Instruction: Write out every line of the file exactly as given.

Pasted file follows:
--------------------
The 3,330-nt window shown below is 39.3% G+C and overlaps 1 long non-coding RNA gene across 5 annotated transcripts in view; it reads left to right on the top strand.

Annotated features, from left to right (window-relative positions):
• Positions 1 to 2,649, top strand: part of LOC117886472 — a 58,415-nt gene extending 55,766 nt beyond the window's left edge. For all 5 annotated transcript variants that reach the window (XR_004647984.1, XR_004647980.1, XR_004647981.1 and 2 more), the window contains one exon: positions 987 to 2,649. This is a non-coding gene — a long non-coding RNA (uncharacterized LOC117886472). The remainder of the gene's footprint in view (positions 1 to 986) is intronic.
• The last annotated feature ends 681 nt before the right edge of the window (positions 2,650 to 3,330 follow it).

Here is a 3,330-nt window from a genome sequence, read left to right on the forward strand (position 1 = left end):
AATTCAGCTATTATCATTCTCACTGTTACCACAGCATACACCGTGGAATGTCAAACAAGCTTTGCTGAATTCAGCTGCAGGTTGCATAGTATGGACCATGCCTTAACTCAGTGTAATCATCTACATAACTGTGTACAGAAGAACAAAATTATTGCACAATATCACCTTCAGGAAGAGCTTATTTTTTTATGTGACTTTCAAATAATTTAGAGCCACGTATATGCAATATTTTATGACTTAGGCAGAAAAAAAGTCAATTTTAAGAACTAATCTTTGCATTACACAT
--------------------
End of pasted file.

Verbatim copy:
The 3,330-nt window shown below is 39.3% G+C and overlaps 1 long non-coding RNA gene across 5 annotated transcripts in view; it reads left to right on the top strand.

Annotated features, from left to right (window-relative positions):
• Positions 1 to 2,649, top strand: part of LOC117886472 — a 58,415-nt gene extending 55,766 nt beyond the window's left edge. For all 5 annotated transcript variants that reach the window (XR_004647984.1, XR_004647980.1, XR_004647981.1 and 2 more), the window contains one exon: positions 987 to 2,649. This is a non-coding gene — a long non-coding RNA (uncharacterized LOC117886472). The remainder of the gene's footprint in view (positions 1 to 986) is intronic.
• The last annotated feature ends 681 nt before the right edge of the window (positions 2,650 to 3,330 follow it).

Here is a 3,330-nt window from a genome sequence, read left to right on the forward strand (position 1 = left end):
AATTCAGCTATTATCATTCTCACTGTTACCACAGCATACACCGTGGAATGTCAAACAAGCTTTGCTGAATTCAGCTGCAGGTTGCATAGTATGGACCATGCCTTAACTCAGTGTAATCATCTACATAACTGTGTACAGAAGAACAAAATTATTGCACAATATCACCTTCAGGAAGAGCTTATTTTTTTATGTGACTTTCAAATAATTTAGAGCCACGTATATGCAATATTTTATGACTTAGGCAGAAAAAAAGTCAATTTTAAGAACTAATCTTTGCATTACACAT